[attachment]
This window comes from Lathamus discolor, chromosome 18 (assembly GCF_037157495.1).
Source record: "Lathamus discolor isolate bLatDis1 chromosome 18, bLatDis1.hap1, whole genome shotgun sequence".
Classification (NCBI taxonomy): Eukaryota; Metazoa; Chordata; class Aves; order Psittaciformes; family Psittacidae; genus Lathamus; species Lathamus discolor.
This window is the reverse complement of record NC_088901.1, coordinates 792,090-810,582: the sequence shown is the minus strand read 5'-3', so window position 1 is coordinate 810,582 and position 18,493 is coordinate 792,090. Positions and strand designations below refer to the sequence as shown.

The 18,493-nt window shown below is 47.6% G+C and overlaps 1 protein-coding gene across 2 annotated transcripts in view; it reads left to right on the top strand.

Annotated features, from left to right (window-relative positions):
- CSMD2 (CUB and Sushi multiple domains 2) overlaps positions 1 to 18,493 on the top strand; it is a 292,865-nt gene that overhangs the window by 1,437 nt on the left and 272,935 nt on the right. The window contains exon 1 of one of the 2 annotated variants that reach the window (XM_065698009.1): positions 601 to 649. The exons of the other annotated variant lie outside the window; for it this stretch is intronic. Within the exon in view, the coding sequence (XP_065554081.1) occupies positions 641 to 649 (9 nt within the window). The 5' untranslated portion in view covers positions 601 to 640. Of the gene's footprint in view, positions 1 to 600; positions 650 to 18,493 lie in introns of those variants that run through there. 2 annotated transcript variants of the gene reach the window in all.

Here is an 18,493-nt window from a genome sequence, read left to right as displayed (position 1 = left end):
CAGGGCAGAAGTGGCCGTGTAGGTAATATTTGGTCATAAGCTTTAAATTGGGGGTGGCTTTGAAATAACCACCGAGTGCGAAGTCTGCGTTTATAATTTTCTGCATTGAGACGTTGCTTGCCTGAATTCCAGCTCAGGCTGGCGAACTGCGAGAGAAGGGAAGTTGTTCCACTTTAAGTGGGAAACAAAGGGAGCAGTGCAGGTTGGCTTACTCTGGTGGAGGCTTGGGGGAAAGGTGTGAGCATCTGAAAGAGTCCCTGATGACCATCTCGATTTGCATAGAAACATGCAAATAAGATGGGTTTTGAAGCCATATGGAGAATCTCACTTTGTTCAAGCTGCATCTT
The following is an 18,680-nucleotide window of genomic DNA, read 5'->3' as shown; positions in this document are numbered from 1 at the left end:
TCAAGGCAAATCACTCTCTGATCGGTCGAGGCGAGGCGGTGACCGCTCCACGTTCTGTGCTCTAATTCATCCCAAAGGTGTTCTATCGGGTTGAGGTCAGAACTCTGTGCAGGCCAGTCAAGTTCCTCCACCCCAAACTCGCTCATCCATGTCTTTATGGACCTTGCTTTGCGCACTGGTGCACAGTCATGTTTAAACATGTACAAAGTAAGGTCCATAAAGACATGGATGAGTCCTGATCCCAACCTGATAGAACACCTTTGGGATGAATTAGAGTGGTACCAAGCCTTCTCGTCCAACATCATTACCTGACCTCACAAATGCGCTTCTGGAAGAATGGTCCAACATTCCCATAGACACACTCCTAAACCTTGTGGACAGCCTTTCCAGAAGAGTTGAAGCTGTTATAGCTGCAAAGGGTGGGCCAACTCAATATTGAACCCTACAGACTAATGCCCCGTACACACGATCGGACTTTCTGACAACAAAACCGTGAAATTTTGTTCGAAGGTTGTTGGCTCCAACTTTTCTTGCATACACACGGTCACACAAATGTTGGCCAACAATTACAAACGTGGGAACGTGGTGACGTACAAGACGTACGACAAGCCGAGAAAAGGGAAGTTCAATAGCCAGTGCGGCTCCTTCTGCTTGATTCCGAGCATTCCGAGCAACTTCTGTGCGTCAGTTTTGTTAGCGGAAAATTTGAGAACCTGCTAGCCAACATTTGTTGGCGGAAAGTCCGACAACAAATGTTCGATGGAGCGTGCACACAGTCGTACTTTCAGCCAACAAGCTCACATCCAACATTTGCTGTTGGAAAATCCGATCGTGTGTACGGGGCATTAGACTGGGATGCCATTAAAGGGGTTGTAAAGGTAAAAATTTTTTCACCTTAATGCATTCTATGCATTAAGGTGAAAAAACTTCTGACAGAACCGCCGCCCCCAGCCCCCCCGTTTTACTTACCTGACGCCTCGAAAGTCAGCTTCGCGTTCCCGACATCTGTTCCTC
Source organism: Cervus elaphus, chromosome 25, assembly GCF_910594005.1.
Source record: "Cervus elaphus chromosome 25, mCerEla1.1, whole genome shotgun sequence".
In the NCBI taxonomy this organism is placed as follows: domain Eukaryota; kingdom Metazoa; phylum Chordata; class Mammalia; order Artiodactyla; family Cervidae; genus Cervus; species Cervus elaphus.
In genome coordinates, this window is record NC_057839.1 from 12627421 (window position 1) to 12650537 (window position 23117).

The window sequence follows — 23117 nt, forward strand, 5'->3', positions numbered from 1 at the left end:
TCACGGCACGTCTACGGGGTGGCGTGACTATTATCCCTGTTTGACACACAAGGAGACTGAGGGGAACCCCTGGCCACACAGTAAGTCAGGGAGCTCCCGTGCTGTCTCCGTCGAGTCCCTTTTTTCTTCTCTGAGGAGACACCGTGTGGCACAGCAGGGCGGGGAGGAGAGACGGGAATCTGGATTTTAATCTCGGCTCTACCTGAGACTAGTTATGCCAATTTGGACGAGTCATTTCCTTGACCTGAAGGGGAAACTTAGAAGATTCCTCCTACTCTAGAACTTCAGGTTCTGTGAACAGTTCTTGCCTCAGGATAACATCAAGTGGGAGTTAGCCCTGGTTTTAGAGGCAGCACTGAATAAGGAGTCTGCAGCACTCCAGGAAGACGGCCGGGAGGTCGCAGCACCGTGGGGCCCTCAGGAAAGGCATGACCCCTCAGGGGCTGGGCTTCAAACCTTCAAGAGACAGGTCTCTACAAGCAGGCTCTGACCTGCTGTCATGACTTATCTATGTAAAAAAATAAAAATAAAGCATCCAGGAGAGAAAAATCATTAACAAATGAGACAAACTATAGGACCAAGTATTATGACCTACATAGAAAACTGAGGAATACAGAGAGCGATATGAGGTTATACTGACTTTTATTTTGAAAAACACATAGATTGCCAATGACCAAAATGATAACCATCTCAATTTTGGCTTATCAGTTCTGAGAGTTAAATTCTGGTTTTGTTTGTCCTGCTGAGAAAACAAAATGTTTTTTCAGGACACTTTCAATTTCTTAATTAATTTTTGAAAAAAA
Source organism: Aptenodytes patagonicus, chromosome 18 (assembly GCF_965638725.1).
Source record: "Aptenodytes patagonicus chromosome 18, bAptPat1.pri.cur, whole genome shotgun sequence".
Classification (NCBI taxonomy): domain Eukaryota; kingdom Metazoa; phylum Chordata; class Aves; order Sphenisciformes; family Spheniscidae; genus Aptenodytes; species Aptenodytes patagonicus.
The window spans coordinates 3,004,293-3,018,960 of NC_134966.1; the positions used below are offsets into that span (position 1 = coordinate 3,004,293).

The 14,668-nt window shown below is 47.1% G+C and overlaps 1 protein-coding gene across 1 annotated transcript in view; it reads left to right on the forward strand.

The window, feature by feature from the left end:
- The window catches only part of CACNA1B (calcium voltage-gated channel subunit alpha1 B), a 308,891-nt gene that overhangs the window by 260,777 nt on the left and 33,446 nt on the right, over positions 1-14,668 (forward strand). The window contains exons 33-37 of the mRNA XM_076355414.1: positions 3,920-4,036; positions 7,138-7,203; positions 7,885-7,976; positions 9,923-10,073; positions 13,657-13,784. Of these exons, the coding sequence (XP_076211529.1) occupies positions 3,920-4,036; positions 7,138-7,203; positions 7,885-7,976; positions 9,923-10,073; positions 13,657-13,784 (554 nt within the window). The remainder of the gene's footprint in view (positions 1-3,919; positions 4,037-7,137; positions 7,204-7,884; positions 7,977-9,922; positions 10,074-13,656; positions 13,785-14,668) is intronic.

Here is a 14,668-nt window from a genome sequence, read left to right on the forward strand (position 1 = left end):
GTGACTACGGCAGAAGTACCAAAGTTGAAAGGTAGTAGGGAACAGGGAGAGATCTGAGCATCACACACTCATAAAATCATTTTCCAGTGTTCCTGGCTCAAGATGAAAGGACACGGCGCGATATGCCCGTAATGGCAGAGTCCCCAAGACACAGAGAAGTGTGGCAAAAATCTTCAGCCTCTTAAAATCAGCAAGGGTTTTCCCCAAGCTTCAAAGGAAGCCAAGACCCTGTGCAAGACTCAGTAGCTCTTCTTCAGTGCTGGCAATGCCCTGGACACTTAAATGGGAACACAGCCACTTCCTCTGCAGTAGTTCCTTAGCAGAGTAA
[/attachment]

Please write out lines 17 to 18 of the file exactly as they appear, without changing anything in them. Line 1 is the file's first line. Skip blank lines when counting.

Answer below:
TCACGGCACGTCTACGGGGTGGCGTGACTATTATCCCTGTTTGACACACAAGGAGACTGAGGGGAACCCCTGGCCACACAGTAAGTCAGGGAGCTCCCGTGCTGTCTCCGTCGAGTCCCTTTTTTCTTCTCTGAGGAGACACCGTGTGGCACAGCAGGGCGGGGAGGAGAGACGGGAATCTGGATTTTAATCTCGGCTCTACCTGAGACTAGTTATGCCAATTTGGACGAGTCATTTCCTTGACCTGAAGGGGAAACTTAGAAGATTCCTCCTACTCTAGAACTTCAGGTTCTGTGAACAGTTCTTGCCTCAGGATAACATCAAGTGGGAGTTAGCCCTGGTTTTAGAGGCAGCACTGAATAAGGAGTCTGCAGCACTCCAGGAAGACGGCCGGGAGGTCGCAGCACCGTGGGGCCCTCAGGAAAGGCATGACCCCTCAGGGGCTGGGCTTCAAACCTTCAAGAGACAGGTCTCTACAAGCAGGCTCTGACCTGCTGTCATGACTTATCTATGTAAAAAAATAAAAATAAAGCATCCAGGAGAGAAAAATCATTAACAAATGAGACAAACTATAGGACCAAGTATTATGACCTACATAGAAAACTGAGGAATACAGAGAGCGATATGAGGTTATACTGACTTTTATTTTGAAAAACACATAGATTGCCAATGACCAAAATGATAACCATCTCAATTTTGGCTTATCAGTTCTGAGAGTTAAATTCTGGTTTTGTTTGTCCTGCTGAGAAAACAAAATGTTTTTTCAGGACACTTTCAATTTCTTAATTAATTTTTGAAAAAAA
Source organism: Aptenodytes patagonicus, chromosome 18 (assembly GCF_965638725.1).